You can read the latest NSRC blog posts here: http://nsrc.sfsu.edu/dialogues/communicate
..if our Constitution really means what it says, that all are created equal,,,there should be equality of opportunity before the law, then our brothers and sisters who happen to be gay, lesbian, bisexual or transgender should have the same rights accorded to them as anyone else, and that includes the ability to have a civil marriage ceremony.
If you are like most parents, nothing makes you more uncomfortable than sex questions from your children. The proverbial question, "Mommy, where do babies come from?" has most parents heading for the hills , or turning to the tried-and-true "From the stork" response.
• [Start early and] begin by teaching your children the right names for their anatomy, and then tell them the truth (in the most basic, age-appropriate manner) about where babies really come from.
• Encourage them to ask questions.
• Warn them about "bad" touching, and tell them to come right to you if that situation occurs.
One you cut a hole in the box, two you put your junk in the box...
The well-deserved demise this week of former district attorney Michael Nifong, who almost ruined the lives of three innocent Duke University lacrosse players, gave new hope to American men. Postpone the celebration, guys.
Oh yeah, get ready American men. Now you can rape black single-mom stripper skanks anytime you want, 'cuz no one will believe them anyway! That Duke case proved that! Thank you, freedom fighter Marc Rudov for green lighting rape.
Controversy over a new advertising campaign by Trojan, the condom maker, has trickled down to the local level, with television stations in Pittsburgh roundly refusing to show it, and stations in Seattle giving it the green light.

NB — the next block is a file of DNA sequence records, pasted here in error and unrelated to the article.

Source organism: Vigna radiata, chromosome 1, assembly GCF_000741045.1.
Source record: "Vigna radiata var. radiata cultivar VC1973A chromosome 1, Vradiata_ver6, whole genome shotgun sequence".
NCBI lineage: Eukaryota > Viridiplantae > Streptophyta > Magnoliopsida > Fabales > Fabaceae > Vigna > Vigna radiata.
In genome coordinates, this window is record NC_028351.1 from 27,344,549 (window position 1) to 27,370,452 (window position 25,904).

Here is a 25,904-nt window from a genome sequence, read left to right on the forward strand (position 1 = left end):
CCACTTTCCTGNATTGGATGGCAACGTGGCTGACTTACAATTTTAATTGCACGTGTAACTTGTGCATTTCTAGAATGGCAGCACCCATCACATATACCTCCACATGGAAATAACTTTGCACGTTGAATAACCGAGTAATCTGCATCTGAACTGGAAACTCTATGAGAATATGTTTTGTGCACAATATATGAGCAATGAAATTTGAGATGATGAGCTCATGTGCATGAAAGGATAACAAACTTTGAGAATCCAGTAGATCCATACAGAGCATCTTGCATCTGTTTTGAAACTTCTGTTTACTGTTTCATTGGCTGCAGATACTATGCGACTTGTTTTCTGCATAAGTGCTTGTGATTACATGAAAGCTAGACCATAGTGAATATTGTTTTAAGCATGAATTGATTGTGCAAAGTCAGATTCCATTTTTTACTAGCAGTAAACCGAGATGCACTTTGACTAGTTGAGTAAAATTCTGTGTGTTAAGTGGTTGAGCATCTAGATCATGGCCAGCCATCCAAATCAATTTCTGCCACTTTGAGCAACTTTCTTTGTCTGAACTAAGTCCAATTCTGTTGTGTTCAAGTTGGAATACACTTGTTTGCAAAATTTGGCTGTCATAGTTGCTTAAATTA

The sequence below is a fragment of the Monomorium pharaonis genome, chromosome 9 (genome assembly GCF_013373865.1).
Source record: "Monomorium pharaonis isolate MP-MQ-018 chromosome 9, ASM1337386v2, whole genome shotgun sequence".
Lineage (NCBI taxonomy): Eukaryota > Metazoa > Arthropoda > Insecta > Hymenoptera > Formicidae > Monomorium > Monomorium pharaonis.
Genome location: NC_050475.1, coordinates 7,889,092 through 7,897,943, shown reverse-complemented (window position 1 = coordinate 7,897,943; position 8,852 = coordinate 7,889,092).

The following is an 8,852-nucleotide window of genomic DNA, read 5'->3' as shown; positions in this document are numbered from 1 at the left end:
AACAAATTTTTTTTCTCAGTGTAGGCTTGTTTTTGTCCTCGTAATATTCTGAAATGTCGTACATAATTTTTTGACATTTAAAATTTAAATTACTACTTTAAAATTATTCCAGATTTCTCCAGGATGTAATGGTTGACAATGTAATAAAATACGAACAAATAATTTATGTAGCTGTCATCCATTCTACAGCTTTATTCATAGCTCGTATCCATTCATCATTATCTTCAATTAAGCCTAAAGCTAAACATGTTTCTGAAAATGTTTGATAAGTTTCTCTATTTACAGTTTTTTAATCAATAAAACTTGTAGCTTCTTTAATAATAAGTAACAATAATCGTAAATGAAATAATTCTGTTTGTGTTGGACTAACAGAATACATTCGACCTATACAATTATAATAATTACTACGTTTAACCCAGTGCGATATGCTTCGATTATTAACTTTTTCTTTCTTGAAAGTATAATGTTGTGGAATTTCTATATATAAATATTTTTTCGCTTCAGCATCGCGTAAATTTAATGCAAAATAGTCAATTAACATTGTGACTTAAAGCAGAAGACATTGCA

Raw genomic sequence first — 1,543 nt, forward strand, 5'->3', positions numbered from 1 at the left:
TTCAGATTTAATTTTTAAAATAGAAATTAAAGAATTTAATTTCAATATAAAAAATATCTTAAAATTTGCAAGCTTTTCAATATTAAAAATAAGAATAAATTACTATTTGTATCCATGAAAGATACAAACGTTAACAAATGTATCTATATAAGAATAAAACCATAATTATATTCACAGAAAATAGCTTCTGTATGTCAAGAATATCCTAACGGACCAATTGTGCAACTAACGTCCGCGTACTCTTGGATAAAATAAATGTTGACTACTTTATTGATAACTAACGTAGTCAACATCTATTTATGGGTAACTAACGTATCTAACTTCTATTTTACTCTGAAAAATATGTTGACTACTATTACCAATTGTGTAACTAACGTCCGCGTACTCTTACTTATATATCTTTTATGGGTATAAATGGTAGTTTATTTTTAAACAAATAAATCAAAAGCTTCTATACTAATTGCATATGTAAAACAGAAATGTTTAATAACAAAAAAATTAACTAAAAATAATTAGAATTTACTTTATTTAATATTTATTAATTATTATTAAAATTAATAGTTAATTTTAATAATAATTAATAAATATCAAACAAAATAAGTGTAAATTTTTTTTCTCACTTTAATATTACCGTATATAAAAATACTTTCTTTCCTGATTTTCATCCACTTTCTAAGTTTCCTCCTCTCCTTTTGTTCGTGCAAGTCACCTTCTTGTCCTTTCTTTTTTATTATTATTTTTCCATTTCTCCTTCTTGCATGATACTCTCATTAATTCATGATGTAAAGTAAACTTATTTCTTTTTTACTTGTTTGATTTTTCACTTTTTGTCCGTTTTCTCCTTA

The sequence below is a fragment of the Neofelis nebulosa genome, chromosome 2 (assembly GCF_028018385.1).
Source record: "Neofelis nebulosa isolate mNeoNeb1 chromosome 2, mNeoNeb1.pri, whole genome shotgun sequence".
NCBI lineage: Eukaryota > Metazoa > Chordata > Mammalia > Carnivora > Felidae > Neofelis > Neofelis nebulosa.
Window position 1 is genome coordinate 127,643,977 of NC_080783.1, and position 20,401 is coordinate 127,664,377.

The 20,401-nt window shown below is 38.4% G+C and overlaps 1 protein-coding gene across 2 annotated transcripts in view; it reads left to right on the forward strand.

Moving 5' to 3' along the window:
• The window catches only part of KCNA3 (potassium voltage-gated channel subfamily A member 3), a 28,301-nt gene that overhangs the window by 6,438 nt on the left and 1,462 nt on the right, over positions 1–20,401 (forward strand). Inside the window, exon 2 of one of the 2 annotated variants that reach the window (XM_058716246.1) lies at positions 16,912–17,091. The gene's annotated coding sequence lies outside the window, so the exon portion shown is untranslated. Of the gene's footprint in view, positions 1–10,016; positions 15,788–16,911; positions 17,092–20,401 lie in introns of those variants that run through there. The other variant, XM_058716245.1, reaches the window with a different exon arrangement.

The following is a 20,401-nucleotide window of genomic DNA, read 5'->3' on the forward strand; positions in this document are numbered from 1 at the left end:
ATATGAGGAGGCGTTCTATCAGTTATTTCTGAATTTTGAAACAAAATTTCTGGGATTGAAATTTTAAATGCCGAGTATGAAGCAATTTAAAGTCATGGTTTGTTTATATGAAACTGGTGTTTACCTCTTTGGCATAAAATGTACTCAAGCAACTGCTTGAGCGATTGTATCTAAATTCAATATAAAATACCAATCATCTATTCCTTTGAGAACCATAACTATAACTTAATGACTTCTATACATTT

When Trojan introduced the condom commercial last month, it was rejected as national advertising by both CBS and Fox. Fox said it objected to the message that condoms can prevent pregnancy, while CBS said it was not “appropriate,” drawing a firestorm of criticism from public health advocates and bloggers.
“Next year, it’s estimated that four million people in this country will get a sexually transmitted infection,” said Cecile Richards, president of Planned Parenthood, in a telephone interview. “The fact that Fox and CBS want to sell sex on TV and yet they don’t want to run ads about prevention is disgraceful.”
“These networks are celebrating a free sexual lifestyle in their programming, but refusing to talk about it in their advertising,” said Michael Weinstein, the president of the AIDS Healthcare Foundation. “The big problem in this country is we’re hedonistic in our behavior and moralistic in our attitudes [emphasis mine]. We don’t have an open discussion about our sexuality, and the price of not being open is millions of sexually transmitted infections.”
Focusing on the sexual and reproductive health needs of adolescents in four Sub-Saharan African countries, our study found that between a third and half of sexually active 15–19-year-olds in Burkina Faso, Ghana, Malawi and Uganda use condoms every time they have sex; more than half use them regularly but not consistently.